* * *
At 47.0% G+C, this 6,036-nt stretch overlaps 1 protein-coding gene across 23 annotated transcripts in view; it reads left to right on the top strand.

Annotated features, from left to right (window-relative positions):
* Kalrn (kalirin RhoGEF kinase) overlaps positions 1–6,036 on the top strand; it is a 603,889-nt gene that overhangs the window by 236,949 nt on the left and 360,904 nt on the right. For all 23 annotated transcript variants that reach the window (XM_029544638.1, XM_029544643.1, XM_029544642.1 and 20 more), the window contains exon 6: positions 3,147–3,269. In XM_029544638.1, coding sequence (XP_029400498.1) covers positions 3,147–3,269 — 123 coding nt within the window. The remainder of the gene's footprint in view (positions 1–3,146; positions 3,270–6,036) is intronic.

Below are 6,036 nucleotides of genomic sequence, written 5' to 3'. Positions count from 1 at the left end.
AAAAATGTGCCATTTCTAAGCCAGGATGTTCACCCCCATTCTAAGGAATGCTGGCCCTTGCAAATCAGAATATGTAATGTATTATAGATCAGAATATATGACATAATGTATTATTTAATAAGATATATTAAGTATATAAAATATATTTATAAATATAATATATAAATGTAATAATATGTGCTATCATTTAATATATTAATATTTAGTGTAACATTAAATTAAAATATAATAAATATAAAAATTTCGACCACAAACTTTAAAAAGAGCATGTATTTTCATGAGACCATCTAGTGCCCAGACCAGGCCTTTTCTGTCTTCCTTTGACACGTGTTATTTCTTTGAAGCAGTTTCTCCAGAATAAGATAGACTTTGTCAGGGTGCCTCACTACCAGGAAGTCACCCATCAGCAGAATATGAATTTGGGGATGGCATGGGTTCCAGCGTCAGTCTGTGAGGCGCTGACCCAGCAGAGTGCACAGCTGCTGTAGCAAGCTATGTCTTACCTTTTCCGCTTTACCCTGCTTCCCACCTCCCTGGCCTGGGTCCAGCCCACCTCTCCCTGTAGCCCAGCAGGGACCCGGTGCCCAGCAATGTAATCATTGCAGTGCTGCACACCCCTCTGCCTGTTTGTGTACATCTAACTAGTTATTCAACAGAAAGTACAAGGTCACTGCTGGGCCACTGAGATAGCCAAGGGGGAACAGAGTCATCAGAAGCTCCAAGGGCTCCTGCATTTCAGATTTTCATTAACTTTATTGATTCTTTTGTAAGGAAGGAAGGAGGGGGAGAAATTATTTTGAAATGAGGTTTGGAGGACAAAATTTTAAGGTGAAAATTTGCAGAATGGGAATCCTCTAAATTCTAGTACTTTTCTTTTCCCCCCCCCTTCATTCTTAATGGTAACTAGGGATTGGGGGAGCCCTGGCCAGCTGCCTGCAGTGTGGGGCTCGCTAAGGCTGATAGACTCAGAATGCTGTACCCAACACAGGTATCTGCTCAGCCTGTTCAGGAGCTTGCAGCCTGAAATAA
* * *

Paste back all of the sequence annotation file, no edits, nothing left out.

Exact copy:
At 47.0% G+C, this 6,036-nt stretch overlaps 1 protein-coding gene across 23 annotated transcripts in view; it reads left to right on the top strand.

Annotated features, from left to right (window-relative positions):
* Kalrn (kalirin RhoGEF kinase) overlaps positions 1–6,036 on the top strand; it is a 603,889-nt gene that overhangs the window by 236,949 nt on the left and 360,904 nt on the right. For all 23 annotated transcript variants that reach the window (XM_029544638.1, XM_029544643.1, XM_029544642.1 and 20 more), the window contains exon 6: positions 3,147–3,269. In XM_029544638.1, coding sequence (XP_029400498.1) covers positions 3,147–3,269 — 123 coding nt within the window. The remainder of the gene's footprint in view (positions 1–3,146; positions 3,270–6,036) is intronic.

Below are 6,036 nucleotides of genomic sequence, written 5' to 3'. Positions count from 1 at the left end.
AAAAATGTGCCATTTCTAAGCCAGGATGTTCACCCCCATTCTAAGGAATGCTGGCCCTTGCAAATCAGAATATGTAATGTATTATAGATCAGAATATATGACATAATGTATTATTTAATAAGATATATTAAGTATATAAAATATATTTATAAATATAATATATAAATGTAATAATATGTGCTATCATTTAATATATTAATATTTAGTGTAACATTAAATTAAAATATAATAAATATAAAAATTTCGACCACAAACTTTAAAAAGAGCATGTATTTTCATGAGACCATCTAGTGCCCAGACCAGGCCTTTTCTGTCTTCCTTTGACACGTGTTATTTCTTTGAAGCAGTTTCTCCAGAATAAGATAGACTTTGTCAGGGTGCCTCACTACCAGGAAGTCACCCATCAGCAGAATATGAATTTGGGGATGGCATGGGTTCCAGCGTCAGTCTGTGAGGCGCTGACCCAGCAGAGTGCACAGCTGCTGTAGCAAGCTATGTCTTACCTTTTCCGCTTTACCCTGCTTCCCACCTCCCTGGCCTGGGTCCAGCCCACCTCTCCCTGTAGCCCAGCAGGGACCCGGTGCCCAGCAATGTAATCATTGCAGTGCTGCACACCCCTCTGCCTGTTTGTGTACATCTAACTAGTTATTCAACAGAAAGTACAAGGTCACTGCTGGGCCACTGAGATAGCCAAGGGGGAACAGAGTCATCAGAAGCTCCAAGGGCTCCTGCATTTCAGATTTTCATTAACTTTATTGATTCTTTTGTAAGGAAGGAAGGAGGGGGAGAAATTATTTTGAAATGAGGTTTGGAGGACAAAATTTTAAGGTGAAAATTTGCAGAATGGGAATCCTCTAAATTCTAGTACTTTTCTTTTCCCCCCCCCTTCATTCTTAATGGTAACTAGGGATTGGGGGAGCCCTGGCCAGCTGCCTGCAGTGTGGGGCTCGCTAAGGCTGATAGACTCAGAATGCTGTACCCAACACAGGTATCTGCTCAGCCTGTTCAGGAGCTTGCAGCCTGAAATAA